The conditions are often poor, if not downright treacherous.

(Photo via REUTERS/Damir Sagolj)

Much of the country's architecture is meant to honor North Korea's leaders, Kim Il-Sung, who led between 1972 and 1994, and Kim Jong Il, who followed Sung until his own death in 2011.

(Photo via REUTERS/KCNA)

The two men are proudly memorialized all around Pyongyang, most obviously at the People's Grand Assembly Hall.

(Photo via REUTERS/Damir Sagolj)

Nearby is the Fatherland Liberation War Museum, which celebrates Korea's victory over the imperialist American forces during the Korean War.

(Photo by Xiaolu Chu/Getty Images)

One building in central Pyongyang reads, "The great comrades Kim Il Sung and Kim Jong Il will be with us forever."

(Photo via REUTERS/Damir Sagolj)

Disregarding the blatant propaganda, there are many aspects of North Korean architecture that are genuinely impressive. The metro station is among the most ornate in the world.

(Photo via REUTERS/Damir Sagolj)

Perhaps unsurprisingly, North Korea is also home to the largest sports arena in the world, May Day Stadium.

(Photo via REUTERS/KCNA)

Filled to capacity, it's capable of holding 150,000 people. Most often, it's used for the annual Mass Games, which pay tribute to the country's history.

(Photo credit should read Ed Jones/AFP/Getty Images)

Amid the bleakness of everyday life, people also manage to find time to have fun at the Munsu Water Park.

(Photo via REUTERS/KCNA)

Science also plays a big role in North Korea. The Sci-Tech Complex, for example, was built in the shape of an atom and opened in early 2015.

(Photo via REUTERS/KCNA)

The country's leader, Kim Jong Un, has said he hopes the center will help "advance the establishment of a rich and powerful fatherland through the locomotive of science and technology."

(Photo via REUTERS/KCNA)

The structure joins the Mirae Scientists Street, which North Korea wants to use as its hub for becoming a global force in innovation.

(Photo via REUTERS/KCNA)

Some apartment buildings sport solar panels.

(Photo via REUTERS/Staff)

Many of the buildings stand out for their bold color palettes and industrial feel.

(Photo via REUTERS/Damir Sagolj)

But others, like the Wonsan Baby Home and Orphanage, opt instead for bright pastels.

(Photo via REUTERS/KCNA)

Completed in June of 2015, the home is spread across several floors. Its blues and yellows stand in stark relief to the concrete that dominates so much of North Korea's landscape.

(Photo via REUTERS/KCNA)

Whatever bright spots there may be, from far away the skyline clearly reveals North Korea's obsession with power and might.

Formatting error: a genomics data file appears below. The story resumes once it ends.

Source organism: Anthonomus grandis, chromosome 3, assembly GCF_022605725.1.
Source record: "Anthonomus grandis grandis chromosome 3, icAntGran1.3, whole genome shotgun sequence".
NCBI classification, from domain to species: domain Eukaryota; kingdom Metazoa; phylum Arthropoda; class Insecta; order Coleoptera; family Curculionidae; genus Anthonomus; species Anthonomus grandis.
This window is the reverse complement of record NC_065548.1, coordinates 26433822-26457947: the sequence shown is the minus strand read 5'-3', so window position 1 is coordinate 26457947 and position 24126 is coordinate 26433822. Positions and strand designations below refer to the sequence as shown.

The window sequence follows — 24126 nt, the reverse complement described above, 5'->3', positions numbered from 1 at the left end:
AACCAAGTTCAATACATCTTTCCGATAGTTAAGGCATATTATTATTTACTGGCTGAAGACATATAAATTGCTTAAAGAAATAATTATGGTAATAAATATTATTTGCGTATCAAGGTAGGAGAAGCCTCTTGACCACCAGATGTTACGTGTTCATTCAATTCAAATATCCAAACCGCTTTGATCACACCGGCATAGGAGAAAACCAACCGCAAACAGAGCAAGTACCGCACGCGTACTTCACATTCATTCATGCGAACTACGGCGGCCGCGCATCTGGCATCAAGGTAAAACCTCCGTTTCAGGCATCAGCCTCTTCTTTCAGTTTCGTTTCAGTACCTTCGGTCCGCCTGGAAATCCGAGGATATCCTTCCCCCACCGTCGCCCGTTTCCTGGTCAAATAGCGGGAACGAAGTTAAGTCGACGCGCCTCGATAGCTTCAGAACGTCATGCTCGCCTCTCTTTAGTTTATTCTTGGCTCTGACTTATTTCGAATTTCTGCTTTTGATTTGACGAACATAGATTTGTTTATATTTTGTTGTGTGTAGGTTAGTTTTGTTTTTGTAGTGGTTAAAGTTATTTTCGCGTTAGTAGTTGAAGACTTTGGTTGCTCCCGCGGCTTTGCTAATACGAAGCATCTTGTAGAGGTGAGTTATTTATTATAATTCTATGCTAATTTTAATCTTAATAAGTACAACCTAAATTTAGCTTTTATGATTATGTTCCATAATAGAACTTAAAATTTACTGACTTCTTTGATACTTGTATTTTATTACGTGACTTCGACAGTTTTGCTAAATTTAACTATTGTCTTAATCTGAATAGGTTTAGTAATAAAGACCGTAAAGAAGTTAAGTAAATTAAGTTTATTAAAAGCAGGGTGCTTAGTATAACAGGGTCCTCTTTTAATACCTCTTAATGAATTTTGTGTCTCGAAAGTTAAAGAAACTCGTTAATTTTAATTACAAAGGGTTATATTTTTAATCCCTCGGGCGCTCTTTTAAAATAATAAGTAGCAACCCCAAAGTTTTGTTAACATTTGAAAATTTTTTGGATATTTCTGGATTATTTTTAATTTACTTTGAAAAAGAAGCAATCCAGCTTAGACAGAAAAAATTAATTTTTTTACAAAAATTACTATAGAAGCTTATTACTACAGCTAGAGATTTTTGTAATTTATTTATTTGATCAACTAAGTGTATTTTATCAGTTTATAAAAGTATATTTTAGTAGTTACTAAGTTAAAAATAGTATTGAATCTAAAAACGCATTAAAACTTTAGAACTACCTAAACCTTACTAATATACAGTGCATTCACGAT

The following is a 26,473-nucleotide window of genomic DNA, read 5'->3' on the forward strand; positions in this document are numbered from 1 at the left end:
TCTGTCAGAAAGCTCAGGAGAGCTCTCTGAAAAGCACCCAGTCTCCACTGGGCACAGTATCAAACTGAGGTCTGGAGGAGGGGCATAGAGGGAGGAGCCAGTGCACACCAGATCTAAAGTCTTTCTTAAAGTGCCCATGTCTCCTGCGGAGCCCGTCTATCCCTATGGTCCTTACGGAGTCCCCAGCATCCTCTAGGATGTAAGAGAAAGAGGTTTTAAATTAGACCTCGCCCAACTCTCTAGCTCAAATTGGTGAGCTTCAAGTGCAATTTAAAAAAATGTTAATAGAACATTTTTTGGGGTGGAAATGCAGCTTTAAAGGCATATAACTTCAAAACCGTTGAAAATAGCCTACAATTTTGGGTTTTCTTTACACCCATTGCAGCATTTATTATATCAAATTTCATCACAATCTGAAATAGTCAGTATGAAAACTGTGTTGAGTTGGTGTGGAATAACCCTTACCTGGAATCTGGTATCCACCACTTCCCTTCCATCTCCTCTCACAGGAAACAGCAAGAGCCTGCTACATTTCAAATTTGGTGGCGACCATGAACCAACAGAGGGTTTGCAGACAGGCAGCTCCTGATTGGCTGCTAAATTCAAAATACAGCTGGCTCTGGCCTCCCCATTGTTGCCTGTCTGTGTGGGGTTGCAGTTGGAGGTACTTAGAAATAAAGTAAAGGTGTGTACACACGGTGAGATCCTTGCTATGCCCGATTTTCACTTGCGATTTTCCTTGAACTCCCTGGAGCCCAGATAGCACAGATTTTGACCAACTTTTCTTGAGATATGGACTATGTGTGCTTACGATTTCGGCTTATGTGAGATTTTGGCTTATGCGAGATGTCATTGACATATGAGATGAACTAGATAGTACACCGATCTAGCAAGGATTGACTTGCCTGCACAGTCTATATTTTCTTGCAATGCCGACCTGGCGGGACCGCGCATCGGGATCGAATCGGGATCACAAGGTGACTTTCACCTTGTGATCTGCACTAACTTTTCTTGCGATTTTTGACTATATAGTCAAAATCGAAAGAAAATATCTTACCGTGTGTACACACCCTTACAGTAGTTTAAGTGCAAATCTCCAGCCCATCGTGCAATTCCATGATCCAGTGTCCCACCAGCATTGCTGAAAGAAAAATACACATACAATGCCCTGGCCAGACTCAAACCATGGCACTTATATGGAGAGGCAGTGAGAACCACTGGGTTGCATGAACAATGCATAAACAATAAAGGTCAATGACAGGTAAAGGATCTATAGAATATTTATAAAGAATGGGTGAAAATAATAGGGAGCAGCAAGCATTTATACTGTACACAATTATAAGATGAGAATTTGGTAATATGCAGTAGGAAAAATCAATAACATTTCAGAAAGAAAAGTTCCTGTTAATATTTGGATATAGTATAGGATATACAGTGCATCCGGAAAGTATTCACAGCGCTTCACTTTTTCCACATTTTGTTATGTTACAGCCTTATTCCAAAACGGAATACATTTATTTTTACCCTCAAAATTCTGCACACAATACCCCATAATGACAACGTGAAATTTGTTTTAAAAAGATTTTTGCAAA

(Photo credit ED JONES/AFP/Getty Images)

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North Korea has relied heavily on illicit trade done via small Chinese banks. So, to be applied successfully, the new measures would have to threaten to bar those banks from the international financial system.

Also under consideration are expanded efforts to seize assets of Kim and his family outside North Korea, the official said.

MILITARY OPTIONS

The military dimension of the review includes a strengthened U.S. presence in the region and deployment of advanced missile defenses, initially in South Korea and possibly in Japan. The U.S. military has begun to install a Terminal High Altitude Area Defense, or THAAD, system in South Korea, despite Chinese opposition.

Washington is increasingly concerned, however, that the winner of South Korea's May 9 presidential election might backtrack on the deployment and be less supportive of tougher sanctions.

Tillerson warned on Friday that Washington had not ruled out military action if the threat from North Korea becomes unacceptable.

RELATED: Major cities in range of North Korea's missiles

For now, U.S. officials consider pre-emptive strikes too risky, given the danger of igniting a regional war and causing massive casualties in Japan and South Korea and among tens of thousands of U.S. troops based in both allied countries.

Another U.S. government source said Trump could also opt to escalate cyber attacks and other covert action aimed at undermining North Korea's leadership.

SEE ALSO: Trump: North Korea is 'behaving very badly,' and China 'has done little to help'

"These options are not done as stand-alones," the first U.S. official said. "It's going to be some form of 'all of the above,' probably excluding military action."

Trump is known to have little patience for foreign policy details, but officials say he seems to have heeded a warning from his predecessor, Barack Obama, that North Korea would be the most urgent international issue he would face.

In his North Korea briefings, Trump has asked repeatedly how many nuclear warheads and missiles Pyongyang has, at the same time as demanding to know how much South Korea and Japan are paying for their own defense, one U.S. official said.

(Reporting by Matt Spetalnick and David Brunnstrom; Additional reporting by John Walcott, and Michael Martina in Beijing; Editing by Kieran Murray, Peter Cooney and Nick Macfie)